President Obama Wins Re-election; How will Behavioral Health Fare in the New Congress?

by Rebecca Farley on November 7, 2012

Yesterday, Americans made their voices heard at the polls, returning Barack Obama to the presidency. After a bitterly fought election stretching over nearly two years, Republicans and Democrats alike can now transition out of campaign mode and get back to the business of governing. What’s next for the federal government – and what does it mean for behavioral health?

Health Reform Will Not Be Overturned

With Democrats maintaining control of the Senate and Presidency, it will be next to impossible for health reform opponents to repeal President Obama’s signature legislative achievement. This means that states, providers, and consumers must move full steam ahead to prepare for the law’s major changes that will take place in 2014.

To begin, states have until November 16 to inform the Department of Health and Human Services whether they will implement their own health insurance exchange, join with HHS to establish a partnership exchange, or allow the federal government to run the exchange in their states. Click here to see the latest updates on state exchange implementation actions. States will also have to decide whether to implement the Medicaid expansion, how to structure their essential health benefits, and how to ensure that those benefits comply with the 2008 mental health and addiction parity law, among other decisions. Many states had opted to delay these decisions until after the election, waiting to see whether the election results would affect the likely survival or demise of the Affordable Care Act.

Substantial Federal Guidance Remains to be Issued

Another reason states have cited for delaying action on health reform is the federal government’s slow pace in finalizing many of the critical rules for implementation of the major pieces of health reform. One of the major remaining questions that federal regulators must answer is whether states will be permitted to carry out partial expansions of their Medicaid program – for example, expanding Medicaid to 100% rather than 133% of poverty.

With the elections over and the assurance that health reform implementation will carry on apace, we can expect to see HHS issue many of these regulations in the coming weeks and months.

Major Health Reform Decisions will be Made By States, Giving Advocates an Opportunity for Influence

With states responsible for so many major health reform decisions between now and January 2014, there has been no more important time for behavioral health providers to get involved in state decisionmaking processes. Most states have formed committees or task forces to evaluate and carry out the law’s provisions. I encourage National Council members, behavioral health providers, consumers, and family members to attend these groups’ meetings and speak up for the importance of including behavioral health at every step of the way.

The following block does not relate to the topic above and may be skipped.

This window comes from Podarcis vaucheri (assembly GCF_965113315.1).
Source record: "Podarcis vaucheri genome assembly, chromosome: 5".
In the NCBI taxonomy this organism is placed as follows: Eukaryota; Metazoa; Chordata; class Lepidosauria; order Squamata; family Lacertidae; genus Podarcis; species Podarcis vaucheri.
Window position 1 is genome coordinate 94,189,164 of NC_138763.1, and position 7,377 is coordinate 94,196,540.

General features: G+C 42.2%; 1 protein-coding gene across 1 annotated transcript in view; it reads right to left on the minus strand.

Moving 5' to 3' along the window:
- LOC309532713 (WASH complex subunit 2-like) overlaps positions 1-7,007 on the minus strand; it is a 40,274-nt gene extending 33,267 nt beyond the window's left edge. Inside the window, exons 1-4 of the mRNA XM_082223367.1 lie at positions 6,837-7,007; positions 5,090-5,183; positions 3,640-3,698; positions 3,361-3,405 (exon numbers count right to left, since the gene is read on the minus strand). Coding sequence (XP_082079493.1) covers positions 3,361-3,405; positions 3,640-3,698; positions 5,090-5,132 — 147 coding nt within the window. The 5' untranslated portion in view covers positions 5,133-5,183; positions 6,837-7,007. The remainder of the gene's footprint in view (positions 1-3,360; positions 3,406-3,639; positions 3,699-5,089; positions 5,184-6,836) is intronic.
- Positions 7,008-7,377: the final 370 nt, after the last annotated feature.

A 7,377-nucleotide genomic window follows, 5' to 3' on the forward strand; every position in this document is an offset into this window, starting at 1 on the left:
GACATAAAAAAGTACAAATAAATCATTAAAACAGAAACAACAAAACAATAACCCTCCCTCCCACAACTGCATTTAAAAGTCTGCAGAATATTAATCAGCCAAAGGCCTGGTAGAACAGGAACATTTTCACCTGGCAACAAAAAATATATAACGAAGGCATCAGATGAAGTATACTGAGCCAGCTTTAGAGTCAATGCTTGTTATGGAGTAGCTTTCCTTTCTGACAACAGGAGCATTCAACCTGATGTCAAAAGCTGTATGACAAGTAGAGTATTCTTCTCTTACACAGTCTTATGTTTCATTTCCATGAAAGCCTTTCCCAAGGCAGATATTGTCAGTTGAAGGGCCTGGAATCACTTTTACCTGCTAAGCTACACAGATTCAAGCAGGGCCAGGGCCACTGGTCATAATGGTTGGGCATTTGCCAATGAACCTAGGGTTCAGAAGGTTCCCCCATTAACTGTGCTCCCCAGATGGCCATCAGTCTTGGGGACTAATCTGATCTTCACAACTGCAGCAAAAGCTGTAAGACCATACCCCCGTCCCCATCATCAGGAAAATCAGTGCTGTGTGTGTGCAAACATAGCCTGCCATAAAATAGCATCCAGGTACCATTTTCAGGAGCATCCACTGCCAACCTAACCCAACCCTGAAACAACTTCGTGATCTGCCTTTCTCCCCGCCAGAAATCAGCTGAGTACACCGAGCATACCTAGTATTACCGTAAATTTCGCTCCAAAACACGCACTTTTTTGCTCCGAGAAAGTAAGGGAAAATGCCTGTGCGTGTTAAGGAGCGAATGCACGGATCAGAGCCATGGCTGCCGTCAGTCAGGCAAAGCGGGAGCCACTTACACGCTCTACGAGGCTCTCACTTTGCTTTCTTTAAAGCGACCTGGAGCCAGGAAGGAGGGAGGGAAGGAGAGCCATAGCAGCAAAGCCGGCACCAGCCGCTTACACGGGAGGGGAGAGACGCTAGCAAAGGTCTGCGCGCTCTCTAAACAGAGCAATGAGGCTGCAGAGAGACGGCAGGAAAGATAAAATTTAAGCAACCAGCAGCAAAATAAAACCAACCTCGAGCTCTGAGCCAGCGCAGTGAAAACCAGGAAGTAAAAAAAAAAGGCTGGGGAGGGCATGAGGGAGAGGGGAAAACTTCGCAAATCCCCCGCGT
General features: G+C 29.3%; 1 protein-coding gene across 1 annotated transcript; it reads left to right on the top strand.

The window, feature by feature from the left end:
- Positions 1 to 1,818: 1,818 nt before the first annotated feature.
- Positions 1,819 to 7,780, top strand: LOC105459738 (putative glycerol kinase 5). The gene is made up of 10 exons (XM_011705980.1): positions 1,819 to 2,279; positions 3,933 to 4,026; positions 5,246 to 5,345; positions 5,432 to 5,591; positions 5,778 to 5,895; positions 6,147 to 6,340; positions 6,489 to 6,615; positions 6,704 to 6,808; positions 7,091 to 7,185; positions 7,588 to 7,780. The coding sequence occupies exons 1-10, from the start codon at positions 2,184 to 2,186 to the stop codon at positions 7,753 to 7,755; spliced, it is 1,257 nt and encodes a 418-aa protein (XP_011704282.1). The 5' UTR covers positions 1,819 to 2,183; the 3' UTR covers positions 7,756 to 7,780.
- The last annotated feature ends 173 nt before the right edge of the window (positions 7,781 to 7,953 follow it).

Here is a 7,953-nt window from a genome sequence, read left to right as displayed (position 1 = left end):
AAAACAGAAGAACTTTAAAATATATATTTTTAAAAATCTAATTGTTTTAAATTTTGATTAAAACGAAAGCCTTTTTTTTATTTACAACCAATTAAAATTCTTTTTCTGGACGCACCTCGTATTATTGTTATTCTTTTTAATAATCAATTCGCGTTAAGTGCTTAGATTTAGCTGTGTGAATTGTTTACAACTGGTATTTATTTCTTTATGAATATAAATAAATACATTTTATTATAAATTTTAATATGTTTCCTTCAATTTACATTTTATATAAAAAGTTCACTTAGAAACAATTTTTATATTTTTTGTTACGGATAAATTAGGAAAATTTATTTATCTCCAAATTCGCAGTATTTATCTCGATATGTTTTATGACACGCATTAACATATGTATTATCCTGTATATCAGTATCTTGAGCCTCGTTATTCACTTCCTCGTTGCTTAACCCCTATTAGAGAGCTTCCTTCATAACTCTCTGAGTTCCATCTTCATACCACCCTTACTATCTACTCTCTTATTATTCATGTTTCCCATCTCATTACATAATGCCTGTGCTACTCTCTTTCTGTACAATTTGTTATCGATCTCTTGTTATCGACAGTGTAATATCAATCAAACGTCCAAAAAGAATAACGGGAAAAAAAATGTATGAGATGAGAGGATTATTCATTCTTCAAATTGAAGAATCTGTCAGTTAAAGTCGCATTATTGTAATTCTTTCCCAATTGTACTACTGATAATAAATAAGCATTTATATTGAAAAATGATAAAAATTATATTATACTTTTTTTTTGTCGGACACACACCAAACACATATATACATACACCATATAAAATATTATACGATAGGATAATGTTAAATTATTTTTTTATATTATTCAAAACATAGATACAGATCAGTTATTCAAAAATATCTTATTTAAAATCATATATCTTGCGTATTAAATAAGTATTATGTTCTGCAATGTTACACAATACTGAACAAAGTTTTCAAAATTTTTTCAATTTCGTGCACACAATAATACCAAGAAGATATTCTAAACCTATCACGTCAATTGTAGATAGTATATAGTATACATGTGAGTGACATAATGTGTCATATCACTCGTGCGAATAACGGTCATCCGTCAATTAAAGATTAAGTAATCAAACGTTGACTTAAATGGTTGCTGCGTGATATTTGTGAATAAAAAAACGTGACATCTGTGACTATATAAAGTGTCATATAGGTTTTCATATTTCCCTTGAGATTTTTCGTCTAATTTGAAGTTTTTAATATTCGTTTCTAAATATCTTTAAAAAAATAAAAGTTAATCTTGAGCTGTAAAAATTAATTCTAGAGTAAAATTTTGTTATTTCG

Congress Must Act Quickly to Resolve “Fiscal Cliff” – or Punt Decisions To 2013

Congress won’t have much of a breather before it has to get back to work dealing with a series of looming budget issues known as the “fiscal cliff.” From hundreds of billions of dollars in across-the-board spending cuts set to take effect January 1 (including an estimated 8.2% cut to SAMHSA), to the expiration of both the payroll tax holiday and the Bush-era tax cuts at the end of December, lawmakers must decide quickly whether and how to steer the country past what the Congressional Budget Office has described as a potential setback for the burgeoning economic recovery.

Party leaders have three options: strike a grand bipartisan bargain in the waning days of the 112th Congress, pass a law delaying sequestration and the expiring tax cuts until several months into the new congressional session, or do nothing and let the components of the fiscal cliff automatically take effect. In any of these scenarios, substantial reductions to federal discretionary spending are likely as lawmakers either allow the automatic cuts to take place or replace them with a different set of more targeted cuts that achieve similar spending reduction goals.

Even after the fiscal cliff issues are resolved, a focus on reducing the federal budget will continue to dominate policy debates over the coming years. Congress must still finalize the 2013 budget and begin its work on enacting a budget for 2014. Medicaid and other funding sources for behavioral health services will continue to be at risk in these negotiations.

 

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